Hungarian Eva Risztov wins Olympic open water gold

By Paul Newberry

Associated Press

Published: Thursday, Aug. 9 2012 10:03 a.m. MDT

Gold medalist Eva Risztov of Hungary competes in the women's 10-kilometer marathon swimming competition at Hyde Park at the 2012 Summer Olympics, Thursday, Aug. 9, 2012, in London.

Mike Groll, Associated Press

LONDON — Eva Risztov retired from swimming after the 2004 Olympics, upset with her results and tired of the pool.

Good thing she changed her mind.

On Thursday, the Hungarian became an Olympic champion.

Risztov led most of the way in a grueling open water marathon at Hyde Park, holding off a desperate bid to chase her down by American Haley Anderson. The big crowd was hoping for a gold medal from world champion Keri-anne Payne, but the British swimmer finished fourth.

Risztov reached up with her right hand to touch the timing pad, beating Anderson by four-tenths of a second after nearly two hours of racing around The Serpentine. The winner climbed out of the water, smiling and looking fresh as can be.

She even flexed for the big crowd at Hyde Park.

That was a far cry from Risztov's attitude after the Athens Games, where she failed to win a medal in any of her three events. Most galling was a fourth-place showing in the 400-meter individual medley, leading her to retire for three years.

"I lived an ordinary life," she said.

Then Risztov decided to give open water a try.

"I chose this option because I missed out on an Olympic medal," she said through an interpreter. "I thought I was capable of winning a medal."

A gold, at that. The winning time was 1 hour, 57 minutes, 38.2 seconds.

Anderson was right on Risztov's left shoulder coming to the line but couldn't overtake her. The American stuck up her left hand to nick the pad just behind the winner, also slapping it with her right hand just to make sure she had the silver.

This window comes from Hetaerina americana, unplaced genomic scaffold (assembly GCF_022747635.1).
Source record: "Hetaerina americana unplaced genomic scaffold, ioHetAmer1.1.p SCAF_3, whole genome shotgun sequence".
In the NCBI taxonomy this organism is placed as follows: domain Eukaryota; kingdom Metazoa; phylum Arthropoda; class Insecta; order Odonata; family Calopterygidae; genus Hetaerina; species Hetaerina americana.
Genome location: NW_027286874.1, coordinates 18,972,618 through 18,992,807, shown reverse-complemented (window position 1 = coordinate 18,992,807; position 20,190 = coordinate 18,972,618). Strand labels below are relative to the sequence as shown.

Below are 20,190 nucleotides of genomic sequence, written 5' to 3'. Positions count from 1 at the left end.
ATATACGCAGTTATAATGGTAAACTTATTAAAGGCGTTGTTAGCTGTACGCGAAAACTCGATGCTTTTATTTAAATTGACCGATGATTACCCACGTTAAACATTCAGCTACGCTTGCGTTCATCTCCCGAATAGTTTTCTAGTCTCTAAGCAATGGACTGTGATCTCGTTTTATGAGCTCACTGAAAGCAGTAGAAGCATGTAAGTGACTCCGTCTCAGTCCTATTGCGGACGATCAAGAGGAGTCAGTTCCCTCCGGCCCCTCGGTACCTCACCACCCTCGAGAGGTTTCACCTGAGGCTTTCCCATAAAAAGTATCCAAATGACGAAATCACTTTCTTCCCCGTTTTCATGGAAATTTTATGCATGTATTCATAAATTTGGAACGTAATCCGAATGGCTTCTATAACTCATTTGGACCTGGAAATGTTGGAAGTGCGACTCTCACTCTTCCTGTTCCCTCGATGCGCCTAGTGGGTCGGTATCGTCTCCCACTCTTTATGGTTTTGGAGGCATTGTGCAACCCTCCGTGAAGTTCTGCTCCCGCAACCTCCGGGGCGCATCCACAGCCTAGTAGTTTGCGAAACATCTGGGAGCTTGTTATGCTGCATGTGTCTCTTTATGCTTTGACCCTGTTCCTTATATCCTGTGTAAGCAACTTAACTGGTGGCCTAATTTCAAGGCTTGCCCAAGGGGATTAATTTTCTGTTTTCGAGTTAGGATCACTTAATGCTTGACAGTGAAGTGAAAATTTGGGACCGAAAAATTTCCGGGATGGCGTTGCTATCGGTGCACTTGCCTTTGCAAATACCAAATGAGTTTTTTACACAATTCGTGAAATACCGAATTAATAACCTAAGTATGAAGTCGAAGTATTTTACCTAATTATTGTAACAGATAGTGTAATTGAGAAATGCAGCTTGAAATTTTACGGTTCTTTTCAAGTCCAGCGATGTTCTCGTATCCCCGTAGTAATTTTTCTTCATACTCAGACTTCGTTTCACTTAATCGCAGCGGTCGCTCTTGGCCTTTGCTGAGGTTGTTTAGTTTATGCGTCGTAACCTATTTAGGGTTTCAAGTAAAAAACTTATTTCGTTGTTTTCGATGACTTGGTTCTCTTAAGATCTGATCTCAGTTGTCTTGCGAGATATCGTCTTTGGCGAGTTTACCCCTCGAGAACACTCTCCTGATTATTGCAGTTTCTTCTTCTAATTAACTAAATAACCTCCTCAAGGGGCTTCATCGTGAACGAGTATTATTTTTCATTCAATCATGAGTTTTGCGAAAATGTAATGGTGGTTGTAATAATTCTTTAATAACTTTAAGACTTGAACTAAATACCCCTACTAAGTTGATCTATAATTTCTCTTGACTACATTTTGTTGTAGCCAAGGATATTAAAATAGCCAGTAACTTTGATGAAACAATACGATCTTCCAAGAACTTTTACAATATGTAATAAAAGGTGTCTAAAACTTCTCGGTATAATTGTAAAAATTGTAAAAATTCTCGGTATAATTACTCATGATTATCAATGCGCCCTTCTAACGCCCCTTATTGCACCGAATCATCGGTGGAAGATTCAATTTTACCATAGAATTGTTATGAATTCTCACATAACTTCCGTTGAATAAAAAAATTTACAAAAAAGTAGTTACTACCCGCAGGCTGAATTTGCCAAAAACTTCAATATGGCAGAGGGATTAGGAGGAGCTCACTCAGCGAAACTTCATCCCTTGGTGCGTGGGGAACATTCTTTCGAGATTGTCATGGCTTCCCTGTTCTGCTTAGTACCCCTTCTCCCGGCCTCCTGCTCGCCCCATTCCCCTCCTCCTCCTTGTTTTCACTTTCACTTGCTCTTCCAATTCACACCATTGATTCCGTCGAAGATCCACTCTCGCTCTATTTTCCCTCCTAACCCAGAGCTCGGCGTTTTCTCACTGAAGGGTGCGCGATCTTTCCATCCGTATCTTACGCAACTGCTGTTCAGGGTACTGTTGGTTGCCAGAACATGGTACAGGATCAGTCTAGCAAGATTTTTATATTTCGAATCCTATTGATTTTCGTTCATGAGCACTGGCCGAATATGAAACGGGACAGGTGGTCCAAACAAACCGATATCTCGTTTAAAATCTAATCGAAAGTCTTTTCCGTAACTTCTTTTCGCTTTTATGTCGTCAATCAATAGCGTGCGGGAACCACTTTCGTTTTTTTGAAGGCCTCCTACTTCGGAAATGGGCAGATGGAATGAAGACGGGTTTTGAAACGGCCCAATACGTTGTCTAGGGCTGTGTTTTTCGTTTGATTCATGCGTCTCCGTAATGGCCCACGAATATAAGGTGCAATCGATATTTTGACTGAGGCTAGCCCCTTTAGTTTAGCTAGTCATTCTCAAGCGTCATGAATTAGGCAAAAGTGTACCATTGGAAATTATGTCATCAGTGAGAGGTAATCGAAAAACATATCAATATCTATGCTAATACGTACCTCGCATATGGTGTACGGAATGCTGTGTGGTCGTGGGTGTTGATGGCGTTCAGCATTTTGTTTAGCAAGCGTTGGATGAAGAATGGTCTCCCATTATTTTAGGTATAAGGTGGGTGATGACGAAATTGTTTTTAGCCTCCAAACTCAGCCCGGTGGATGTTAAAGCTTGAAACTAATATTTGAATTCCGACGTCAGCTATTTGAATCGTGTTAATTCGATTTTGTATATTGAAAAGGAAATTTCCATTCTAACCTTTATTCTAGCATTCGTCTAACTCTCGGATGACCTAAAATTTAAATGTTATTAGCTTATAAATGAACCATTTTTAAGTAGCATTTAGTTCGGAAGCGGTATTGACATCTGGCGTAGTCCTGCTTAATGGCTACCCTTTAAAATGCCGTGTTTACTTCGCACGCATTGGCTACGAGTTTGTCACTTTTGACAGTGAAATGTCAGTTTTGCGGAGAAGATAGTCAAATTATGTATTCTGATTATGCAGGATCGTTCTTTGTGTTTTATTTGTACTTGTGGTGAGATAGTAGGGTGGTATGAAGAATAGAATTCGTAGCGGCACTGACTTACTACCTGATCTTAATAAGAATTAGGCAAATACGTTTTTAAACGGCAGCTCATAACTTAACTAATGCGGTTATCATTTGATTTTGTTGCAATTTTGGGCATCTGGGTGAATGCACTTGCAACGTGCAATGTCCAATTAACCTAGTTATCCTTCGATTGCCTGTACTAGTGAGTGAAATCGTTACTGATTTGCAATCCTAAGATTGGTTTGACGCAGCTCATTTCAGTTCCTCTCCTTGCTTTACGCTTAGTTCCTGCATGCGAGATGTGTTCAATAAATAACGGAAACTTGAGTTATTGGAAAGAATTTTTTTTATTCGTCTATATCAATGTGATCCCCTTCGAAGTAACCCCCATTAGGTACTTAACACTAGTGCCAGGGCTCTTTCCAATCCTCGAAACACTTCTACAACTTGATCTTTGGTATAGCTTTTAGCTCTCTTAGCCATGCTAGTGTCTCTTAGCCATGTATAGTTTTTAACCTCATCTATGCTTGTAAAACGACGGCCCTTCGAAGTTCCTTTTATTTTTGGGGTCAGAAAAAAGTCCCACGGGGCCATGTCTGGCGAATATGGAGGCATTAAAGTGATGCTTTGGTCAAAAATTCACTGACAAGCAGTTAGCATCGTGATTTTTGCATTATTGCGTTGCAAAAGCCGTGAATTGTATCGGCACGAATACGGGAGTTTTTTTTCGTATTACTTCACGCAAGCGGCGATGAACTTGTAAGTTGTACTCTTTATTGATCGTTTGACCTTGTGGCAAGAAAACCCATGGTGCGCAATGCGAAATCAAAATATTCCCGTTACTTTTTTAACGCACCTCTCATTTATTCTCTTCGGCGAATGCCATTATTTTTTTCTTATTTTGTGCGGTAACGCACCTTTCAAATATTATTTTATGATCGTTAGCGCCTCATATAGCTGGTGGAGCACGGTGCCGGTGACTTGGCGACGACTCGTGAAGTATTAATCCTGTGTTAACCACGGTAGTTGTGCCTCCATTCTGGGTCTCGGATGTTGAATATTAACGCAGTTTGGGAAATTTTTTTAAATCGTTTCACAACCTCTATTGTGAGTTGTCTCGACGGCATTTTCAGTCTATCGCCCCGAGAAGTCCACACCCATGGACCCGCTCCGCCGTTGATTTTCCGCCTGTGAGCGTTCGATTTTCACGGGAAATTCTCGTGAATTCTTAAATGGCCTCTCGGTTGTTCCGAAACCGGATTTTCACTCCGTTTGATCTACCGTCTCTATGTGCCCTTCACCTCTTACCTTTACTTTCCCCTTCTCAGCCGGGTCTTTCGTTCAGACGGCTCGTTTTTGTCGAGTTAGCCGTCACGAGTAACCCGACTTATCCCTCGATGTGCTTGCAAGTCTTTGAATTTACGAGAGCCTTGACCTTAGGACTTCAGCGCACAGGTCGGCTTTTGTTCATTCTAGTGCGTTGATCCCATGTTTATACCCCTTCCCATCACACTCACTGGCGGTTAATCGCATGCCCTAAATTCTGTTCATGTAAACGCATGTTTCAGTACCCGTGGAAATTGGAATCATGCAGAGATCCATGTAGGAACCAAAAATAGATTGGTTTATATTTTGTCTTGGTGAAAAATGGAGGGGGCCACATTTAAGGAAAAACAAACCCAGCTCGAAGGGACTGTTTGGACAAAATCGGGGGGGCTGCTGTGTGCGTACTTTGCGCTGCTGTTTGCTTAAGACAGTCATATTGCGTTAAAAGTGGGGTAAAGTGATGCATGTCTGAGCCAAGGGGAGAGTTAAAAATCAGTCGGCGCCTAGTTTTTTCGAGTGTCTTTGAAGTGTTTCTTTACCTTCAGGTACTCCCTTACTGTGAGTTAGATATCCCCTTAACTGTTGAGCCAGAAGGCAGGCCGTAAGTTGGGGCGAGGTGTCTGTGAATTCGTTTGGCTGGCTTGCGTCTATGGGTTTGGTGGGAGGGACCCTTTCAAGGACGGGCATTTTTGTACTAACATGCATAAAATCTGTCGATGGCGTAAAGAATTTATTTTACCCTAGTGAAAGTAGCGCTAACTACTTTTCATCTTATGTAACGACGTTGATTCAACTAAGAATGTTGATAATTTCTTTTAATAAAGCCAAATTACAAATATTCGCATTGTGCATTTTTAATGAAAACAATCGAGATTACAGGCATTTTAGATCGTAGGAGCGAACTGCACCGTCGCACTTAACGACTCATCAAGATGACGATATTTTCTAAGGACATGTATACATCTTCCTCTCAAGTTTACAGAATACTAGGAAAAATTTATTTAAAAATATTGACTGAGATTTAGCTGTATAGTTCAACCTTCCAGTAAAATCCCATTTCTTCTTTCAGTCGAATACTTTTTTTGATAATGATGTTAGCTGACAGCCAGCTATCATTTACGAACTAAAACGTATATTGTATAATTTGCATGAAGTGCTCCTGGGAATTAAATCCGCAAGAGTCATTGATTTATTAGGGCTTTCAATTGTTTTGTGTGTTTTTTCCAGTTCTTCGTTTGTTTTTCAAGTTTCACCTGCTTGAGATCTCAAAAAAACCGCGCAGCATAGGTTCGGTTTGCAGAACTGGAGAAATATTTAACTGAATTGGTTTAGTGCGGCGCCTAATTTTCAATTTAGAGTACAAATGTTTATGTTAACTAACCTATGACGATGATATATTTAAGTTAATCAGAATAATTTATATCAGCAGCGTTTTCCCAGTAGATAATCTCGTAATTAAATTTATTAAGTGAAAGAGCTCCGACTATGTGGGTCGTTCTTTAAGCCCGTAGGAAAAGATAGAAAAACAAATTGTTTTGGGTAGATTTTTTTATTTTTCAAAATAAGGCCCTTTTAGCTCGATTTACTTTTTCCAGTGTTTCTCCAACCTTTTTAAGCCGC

"Of course, I'm disappointed that I missed out on gold," said Anderson, whose sister, Alyssa, won a relay gold in the London pool. "But I gave it everything I had. I'm happy with the result."

Martina Grimaldi of Italy disappointed the crowd, which lined the lake in one of London's iconic royal parks, claiming bronze in the 10-kilometer race ahead of Payne, the Briton.

Grimaldi finished in 1:57:41.8, while Payne's lunge for the pad wasn't quite fast enough. She missed the podium by four-tenths of a second, failing to give Britain not only its first swimming gold of the London Games but any medal at all. She was the silver medalist in Beijing.

Angela Maurer of Germany, the other swimmer in the lead pack, faded over the final meters to fifth.

Payne said she was caught off guard by the fast pace and made a mistake when she stopped at the feeding station on the third lap. In open water, swimmers tuck gel packs into their suits and are handed drinks on long sticks as they go by the feeding areas, usually flipping over on their backs like otters to take a few sips before flipping the bottles away.

"I wasn't expecting quite so many people to go quite so early," Payne told reporters, wiping away tears. "Open water swimming is all about who makes the right decision at the right time. Unfortunately, I made a couple of wrong decisions."

She also was caught up in rough swimming, which threw off her rhythm.

"I'm not really a fighter. I'm more of a lover," Payne said. "I got hit quite a few times in the face. We were all swimming in such close proximity. It seemed like a pretty violent race from the start."

The home country has just one chance left for a swimming gold, the men's open water marathon Friday.

After being disqualified from an event at last year's world championships for reasons she still doesn't understand, Risztov was leaving nothing to chance this time.

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